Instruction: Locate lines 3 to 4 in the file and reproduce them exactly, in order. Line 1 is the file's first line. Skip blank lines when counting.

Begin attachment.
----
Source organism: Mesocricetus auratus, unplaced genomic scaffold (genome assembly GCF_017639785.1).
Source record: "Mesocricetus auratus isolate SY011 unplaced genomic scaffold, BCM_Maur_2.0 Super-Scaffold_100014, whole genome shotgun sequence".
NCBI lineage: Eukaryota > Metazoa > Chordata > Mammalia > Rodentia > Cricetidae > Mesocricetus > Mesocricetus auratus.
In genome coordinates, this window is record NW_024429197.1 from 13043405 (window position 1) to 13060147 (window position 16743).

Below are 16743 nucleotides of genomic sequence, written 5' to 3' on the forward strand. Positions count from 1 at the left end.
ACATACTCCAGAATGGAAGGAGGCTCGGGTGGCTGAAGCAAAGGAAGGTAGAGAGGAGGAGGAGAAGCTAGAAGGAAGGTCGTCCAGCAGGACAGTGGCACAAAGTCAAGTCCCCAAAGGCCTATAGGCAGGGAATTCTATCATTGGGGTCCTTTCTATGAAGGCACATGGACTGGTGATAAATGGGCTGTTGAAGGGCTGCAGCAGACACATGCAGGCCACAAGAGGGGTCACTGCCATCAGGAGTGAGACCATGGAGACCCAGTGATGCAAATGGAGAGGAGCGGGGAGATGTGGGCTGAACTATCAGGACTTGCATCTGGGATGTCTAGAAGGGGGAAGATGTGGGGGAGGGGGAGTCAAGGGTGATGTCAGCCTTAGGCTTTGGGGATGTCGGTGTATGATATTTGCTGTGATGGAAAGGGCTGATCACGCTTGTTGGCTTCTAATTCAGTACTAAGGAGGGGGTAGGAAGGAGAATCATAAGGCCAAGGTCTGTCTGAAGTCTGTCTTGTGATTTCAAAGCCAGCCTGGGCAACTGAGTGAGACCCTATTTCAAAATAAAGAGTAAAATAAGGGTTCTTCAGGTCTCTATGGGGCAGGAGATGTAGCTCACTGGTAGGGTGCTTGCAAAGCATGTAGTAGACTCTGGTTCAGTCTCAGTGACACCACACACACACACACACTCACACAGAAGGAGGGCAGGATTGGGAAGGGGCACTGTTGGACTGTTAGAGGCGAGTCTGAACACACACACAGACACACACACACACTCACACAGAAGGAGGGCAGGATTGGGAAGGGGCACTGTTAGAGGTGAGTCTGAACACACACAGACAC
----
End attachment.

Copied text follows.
NCBI lineage: Eukaryota > Metazoa > Chordata > Mammalia > Rodentia > Cricetidae > Mesocricetus > Mesocricetus auratus.
In genome coordinates, this window is record NW_024429197.1 from 13043405 (window position 1) to 13060147 (window position 16743).